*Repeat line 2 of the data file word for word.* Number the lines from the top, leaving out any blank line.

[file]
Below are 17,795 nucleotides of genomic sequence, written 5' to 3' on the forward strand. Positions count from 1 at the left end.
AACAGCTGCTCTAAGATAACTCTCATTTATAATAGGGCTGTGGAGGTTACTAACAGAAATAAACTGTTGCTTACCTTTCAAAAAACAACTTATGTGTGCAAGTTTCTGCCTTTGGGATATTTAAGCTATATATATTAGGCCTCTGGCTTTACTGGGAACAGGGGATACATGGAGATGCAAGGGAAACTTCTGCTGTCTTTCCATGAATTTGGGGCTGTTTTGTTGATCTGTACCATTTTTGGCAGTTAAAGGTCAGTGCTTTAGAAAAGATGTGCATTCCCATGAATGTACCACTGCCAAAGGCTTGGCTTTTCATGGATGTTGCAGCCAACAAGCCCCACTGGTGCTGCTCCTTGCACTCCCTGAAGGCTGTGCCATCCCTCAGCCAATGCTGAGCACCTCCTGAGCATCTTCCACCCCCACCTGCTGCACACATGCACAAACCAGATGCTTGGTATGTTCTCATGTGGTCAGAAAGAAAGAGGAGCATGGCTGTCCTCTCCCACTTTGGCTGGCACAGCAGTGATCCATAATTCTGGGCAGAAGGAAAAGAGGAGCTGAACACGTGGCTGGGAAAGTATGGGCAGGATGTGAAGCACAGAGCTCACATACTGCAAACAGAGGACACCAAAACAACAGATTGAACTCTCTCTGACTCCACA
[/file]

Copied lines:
AACAGCTGCTCTAAGATAACTCTCATTTATAATAGGGCTGTGGAGGTTACTAACAGAAATAAACTGTTGCTTACCTTTCAAAAAACAACTTATGTGTGCAAGTTTCTGCCTTTGGGATATTTAAGCTATATATATTAGGCCTCTGGCTTTACTGGGAACAGGGGATACATGGAGATGCAAGGGAAACTTCTGCTGTCTTTCCATGAATTTGGGGCTGTTTTGTTGATCTGTACCATTTTTGGCAGTTAAAGGTCAGTGCTTTAGAAAAGATGTGCATTCCCATGAATGTACCACTGCCAAAGGCTTGGCTTTTCATGGATGTTGCAGCCAACAAGCCCCACTGGTGCTGCTCCTTGCACTCCCTGAAGGCTGTGCCATCCCTCAGCCAATGCTGAGCACCTCCTGAGCATCTTCCACCCCCACCTGCTGCACACATGCACAAACCAGATGCTTGGTATGTTCTCATGTGGTCAGAAAGAAAGAGGAGCATGGCTGTCCTCTCCCACTTTGGCTGGCACAGCAGTGATCCATAATTCTGGGCAGAAGGAAAAGAGGAGCTGAACACGTGGCTGGGAAAGTATGGGCAGGATGTGAAGCACAGAGCTCACATACTGCAAACAGAGGACACCAAAACAACAGATTGAACTCTCTCTGACTCCACA